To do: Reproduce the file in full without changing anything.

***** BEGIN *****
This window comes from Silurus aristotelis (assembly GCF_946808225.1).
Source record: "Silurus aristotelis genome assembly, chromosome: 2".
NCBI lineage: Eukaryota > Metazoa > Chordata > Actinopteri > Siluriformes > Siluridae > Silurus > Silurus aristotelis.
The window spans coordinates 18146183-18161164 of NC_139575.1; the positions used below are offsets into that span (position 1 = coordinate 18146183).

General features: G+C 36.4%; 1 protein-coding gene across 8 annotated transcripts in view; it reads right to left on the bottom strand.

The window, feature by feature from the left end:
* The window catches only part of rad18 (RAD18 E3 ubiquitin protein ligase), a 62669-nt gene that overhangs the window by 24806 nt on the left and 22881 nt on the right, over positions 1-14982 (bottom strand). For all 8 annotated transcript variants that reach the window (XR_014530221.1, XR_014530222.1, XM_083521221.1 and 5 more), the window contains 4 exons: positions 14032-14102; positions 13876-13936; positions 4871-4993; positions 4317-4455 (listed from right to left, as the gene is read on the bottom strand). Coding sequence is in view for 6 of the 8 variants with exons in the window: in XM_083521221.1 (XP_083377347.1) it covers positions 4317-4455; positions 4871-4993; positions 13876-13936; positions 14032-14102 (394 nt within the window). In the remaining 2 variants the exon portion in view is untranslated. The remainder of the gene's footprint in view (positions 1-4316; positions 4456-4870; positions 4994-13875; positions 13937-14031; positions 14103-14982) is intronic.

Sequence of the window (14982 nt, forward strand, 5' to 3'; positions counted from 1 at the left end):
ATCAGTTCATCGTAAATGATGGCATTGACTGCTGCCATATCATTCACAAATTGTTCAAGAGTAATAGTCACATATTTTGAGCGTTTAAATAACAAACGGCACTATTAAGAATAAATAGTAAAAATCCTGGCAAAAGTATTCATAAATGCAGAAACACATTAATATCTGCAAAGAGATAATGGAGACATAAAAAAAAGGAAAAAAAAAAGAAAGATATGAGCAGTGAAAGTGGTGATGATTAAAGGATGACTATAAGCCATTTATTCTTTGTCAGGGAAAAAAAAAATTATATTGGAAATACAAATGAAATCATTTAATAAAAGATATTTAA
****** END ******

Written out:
This window comes from Silurus aristotelis (assembly GCF_946808225.1).
Source record: "Silurus aristotelis genome assembly, chromosome: 2".
NCBI lineage: Eukaryota > Metazoa > Chordata > Actinopteri > Siluriformes > Siluridae > Silurus > Silurus aristotelis.
The window spans coordinates 18146183-18161164 of NC_139575.1; the positions used below are offsets into that span (position 1 = coordinate 18146183).

General features: G+C 36.4%; 1 protein-coding gene across 8 annotated transcripts in view; it reads right to left on the bottom strand.

The window, feature by feature from the left end:
* The window catches only part of rad18 (RAD18 E3 ubiquitin protein ligase), a 62669-nt gene that overhangs the window by 24806 nt on the left and 22881 nt on the right, over positions 1-14982 (bottom strand). For all 8 annotated transcript variants that reach the window (XR_014530221.1, XR_014530222.1, XM_083521221.1 and 5 more), the window contains 4 exons: positions 14032-14102; positions 13876-13936; positions 4871-4993; positions 4317-4455 (listed from right to left, as the gene is read on the bottom strand). Coding sequence is in view for 6 of the 8 variants with exons in the window: in XM_083521221.1 (XP_083377347.1) it covers positions 4317-4455; positions 4871-4993; positions 13876-13936; positions 14032-14102 (394 nt within the window). In the remaining 2 variants the exon portion in view is untranslated. The remainder of the gene's footprint in view (positions 1-4316; positions 4456-4870; positions 4994-13875; positions 13937-14031; positions 14103-14982) is intronic.

Sequence of the window (14982 nt, forward strand, 5' to 3'; positions counted from 1 at the left end):
ATCAGTTCATCGTAAATGATGGCATTGACTGCTGCCATATCATTCACAAATTGTTCAAGAGTAATAGTCACATATTTTGAGCGTTTAAATAACAAACGGCACTATTAAGAATAAATAGTAAAAATCCTGGCAAAAGTATTCATAAATGCAGAAACACATTAATATCTGCAAAGAGATAATGGAGACATAAAAAAAAGGAAAAAAAAAAGAAAGATATGAGCAGTGAAAGTGGTGATGATTAAAGGATGACTATAAGCCATTTATTCTTTGTCAGGGAAAAAAAAAATTATATTGGAAATACAAATGAAATCATTTAATAAAAGATATTTAA